Following the enormous success of his two bestselling previous novels, White Widow and Purple Dots, Jim Lehrer takes on a new and controversial subject in this ambitious story about an American soldier who, many years after the fact, is forced to relive his harrowing experience in the Second World War.
The Special Prisoner takes its title from the designation the Japanese government gave U.S. airmen held prisoner during World War II -- an indication of the severity with which these foreign devils responsible for bombing Japanese cities were to be treated. John Quincy Watson was a skilled young pilot flying B-29s over Japan when he was shot down and taken prisoner in 1945. Fifty years later, now a prominent religious figure nearing retirement, Bishop Watson believes he has long since overcome the excruciating memories of his months as a POW. But a chance sighting of the now equally elderly Japanese officer who repeatedly tortured him instantly transports the Bishop back to that unendurable time, and he finds himself overwhelmed by an uncontrollable desire for vengeance. The result for Watson is both a vivid return to the horrors of his past and the triggering of a new series of events that are also horrific - and tragic.
Engaging and emotionally poignant, The Special Prisoner delves into the complicated issue of war guilt and forgiveness, starkly portrayed in the characters of an officer from a country that refuses to admit any wrongdoing and a clergyman who is committed to a belief that to forgive is divine. This is new and controversial territory for Lehrer, and he treats it with passion and respect, while writing in the highly readable, engaging style that is his trademark. This fascinating story of what's fair in war - and what's fair afterward - is a dramatic new novel from the veteran Washington author and newscaster.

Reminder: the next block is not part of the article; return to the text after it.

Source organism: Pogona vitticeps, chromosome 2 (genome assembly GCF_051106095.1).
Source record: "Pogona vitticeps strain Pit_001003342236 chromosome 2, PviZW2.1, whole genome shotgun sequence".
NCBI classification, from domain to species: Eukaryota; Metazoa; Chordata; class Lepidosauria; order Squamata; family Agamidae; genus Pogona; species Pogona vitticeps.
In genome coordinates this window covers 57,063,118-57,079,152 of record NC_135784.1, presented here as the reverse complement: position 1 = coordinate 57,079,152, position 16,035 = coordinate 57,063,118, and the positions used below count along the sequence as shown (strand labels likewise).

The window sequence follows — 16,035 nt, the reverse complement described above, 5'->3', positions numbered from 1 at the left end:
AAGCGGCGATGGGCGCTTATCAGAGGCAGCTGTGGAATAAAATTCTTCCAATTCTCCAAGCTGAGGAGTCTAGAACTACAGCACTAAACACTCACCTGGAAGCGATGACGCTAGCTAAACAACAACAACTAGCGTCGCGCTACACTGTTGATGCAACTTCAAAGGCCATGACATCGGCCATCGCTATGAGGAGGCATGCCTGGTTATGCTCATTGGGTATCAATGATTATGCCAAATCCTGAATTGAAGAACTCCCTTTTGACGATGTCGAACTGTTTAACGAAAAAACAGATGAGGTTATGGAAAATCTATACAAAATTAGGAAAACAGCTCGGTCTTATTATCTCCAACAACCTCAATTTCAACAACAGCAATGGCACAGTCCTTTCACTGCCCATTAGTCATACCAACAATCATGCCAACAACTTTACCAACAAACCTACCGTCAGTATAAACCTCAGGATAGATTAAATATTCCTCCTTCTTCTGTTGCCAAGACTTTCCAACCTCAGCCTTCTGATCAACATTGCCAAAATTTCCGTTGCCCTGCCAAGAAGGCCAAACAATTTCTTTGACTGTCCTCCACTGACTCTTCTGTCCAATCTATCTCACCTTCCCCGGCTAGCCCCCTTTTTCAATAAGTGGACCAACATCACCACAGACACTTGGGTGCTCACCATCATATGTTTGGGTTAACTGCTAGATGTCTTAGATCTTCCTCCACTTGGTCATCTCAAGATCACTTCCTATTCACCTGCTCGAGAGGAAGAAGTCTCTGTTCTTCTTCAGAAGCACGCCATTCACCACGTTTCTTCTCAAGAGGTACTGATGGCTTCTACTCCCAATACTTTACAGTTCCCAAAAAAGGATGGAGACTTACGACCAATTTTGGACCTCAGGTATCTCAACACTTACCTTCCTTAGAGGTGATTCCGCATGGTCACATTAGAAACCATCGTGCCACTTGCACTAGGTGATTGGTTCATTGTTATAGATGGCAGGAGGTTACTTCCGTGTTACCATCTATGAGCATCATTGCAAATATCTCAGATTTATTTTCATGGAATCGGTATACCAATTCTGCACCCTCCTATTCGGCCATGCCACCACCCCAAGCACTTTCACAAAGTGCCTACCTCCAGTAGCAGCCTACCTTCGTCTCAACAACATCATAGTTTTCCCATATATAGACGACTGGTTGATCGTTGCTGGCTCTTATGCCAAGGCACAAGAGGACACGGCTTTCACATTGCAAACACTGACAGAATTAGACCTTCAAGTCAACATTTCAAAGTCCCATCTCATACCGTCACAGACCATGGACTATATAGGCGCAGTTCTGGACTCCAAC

Gripping...a harrowing novel of redemption and revenge.
Stephen E. Ambrose
This account of an American prisoner of war in Japanese hands rings with truth. Lehrer, himself a Marine, has captured the reality of what it was like. The brutality, the sadism, the horror, and, above all else, the triumph of will that got the prisoners through the experience are all here. Lehrer's book is honest, factual, and a tribute to the men who endured and prevailed over the worst existence imaginable.
Iris Chang, author of The Rape of Nanking
Riveting...I couldn't put this book down! The Special Prisoner delves into the full complexity of human evil and revenge.
Recent Reader Reviews
Rated of 5
This book had a chilling ring of truth....best book i have read in years....Currently reading "No Certain Rest".......this guy knows what he is doing
Rated of 5
I really enjoyed the book. The text really drew me into the story and the historical fiction storyline was gripping! I just wish it was longer so I could feel his pain and his exhaustion from being at Sengi 4. Overall good book!
Brilliant and utterly enthralling in its depiction of childhood, love and war, England and class. At its center this is a profoundand profoundly movingexploration of shame, forgiveness and the difficulty of absolution.
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